In a related report by Telemundo51, Marilys Llanos interviewed another Cuban exile that was invited to personally meet with Ozzie Guillen this morning: Ladies in White member Maria Elena Alpizar. She told Telemundo51 that she forgave Guillen for his sincere apology, and described how the invited guests had advised Guillen to become more involved with Cuban exile groups. Specifically, after describing Guillen as a wealthy man, Elena Alpizar said that if Guillen helps out these groups monetarily, they would be willing to help out Guillen make amends within the exile community.
--- [Update 3] ---
Some other interesting articles and video over the suspension of Ozzie Guillen:
- "Can Miami Speak Freely on Castro?" by Fernando Peinado (BBC Mundo)
- USA Today article by Paul White; includes an online poll with over 7000 votes, and a three-way split over whether Guillen's remarks were fairly dealt with.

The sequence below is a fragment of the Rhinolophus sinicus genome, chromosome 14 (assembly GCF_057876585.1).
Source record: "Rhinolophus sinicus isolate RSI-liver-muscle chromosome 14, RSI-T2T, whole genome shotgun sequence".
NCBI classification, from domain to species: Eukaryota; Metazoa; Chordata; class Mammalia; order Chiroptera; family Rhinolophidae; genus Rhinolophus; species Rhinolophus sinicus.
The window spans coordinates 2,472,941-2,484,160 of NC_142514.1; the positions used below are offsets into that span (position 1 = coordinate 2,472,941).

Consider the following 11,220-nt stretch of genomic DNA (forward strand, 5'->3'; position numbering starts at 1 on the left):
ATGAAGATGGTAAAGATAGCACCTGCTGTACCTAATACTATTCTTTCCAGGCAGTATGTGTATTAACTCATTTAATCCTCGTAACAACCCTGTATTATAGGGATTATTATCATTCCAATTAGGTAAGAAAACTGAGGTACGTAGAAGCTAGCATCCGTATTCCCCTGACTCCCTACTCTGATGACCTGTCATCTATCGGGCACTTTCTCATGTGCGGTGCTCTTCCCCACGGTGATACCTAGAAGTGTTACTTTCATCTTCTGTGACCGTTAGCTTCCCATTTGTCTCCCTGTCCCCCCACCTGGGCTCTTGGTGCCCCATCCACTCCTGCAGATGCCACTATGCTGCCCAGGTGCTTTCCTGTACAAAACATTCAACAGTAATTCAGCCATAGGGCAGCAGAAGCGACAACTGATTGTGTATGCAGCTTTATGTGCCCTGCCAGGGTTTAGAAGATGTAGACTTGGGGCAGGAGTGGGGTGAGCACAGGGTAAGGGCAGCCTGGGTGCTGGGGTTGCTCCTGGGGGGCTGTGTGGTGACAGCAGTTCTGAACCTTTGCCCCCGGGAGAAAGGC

- Excellent points made by sports writer David Zirin in a Current television interview.
- El Show de Fernando Hidalgo on local Miami station AmericaTeVe performs a song calling for the "total suspension" of Ozzie Guillen.
--- [Update 4] ---
According to three online polls and one telephone survey by ESPN, the majority opinion after Ozzie Guillen's suspension is that the suspension was either too harsh or fair (above 60%). The minority opinion believes Guillen should be fired or suspended much longer. It's a stark contrast to what Miami leaders, like Commissioners Joe Martinez and Francis Suarez, the Hialeah City Council and the Latin Builders Association have demanded: Guillen's resignation. But its not surprising to see our political leaders not representing the voice of the people.
Here's a screen shot of the three online polls together. The first on the left is from the L.A. Times, the next one is from The Miami Herald and the last on the right is from the Radio Mambi (Univision Radio) website.
The ESPN phone survey is the most specific and informative. It found that "nearly two-thirds of Miami residents, and 56 percent of Cuban-Americans, think Guillen should keep his job."
Finally, it seems that El Mundo reporter Rui Ferreira managed to upload some videos of the morning protest in front of the Marlins Stadium. In one video, you can see how a supporter of Guillen's right to freedom of expression is harassed by anti-Guillen demonstrators as she leaves the stadium.
[Photo by Getty Images]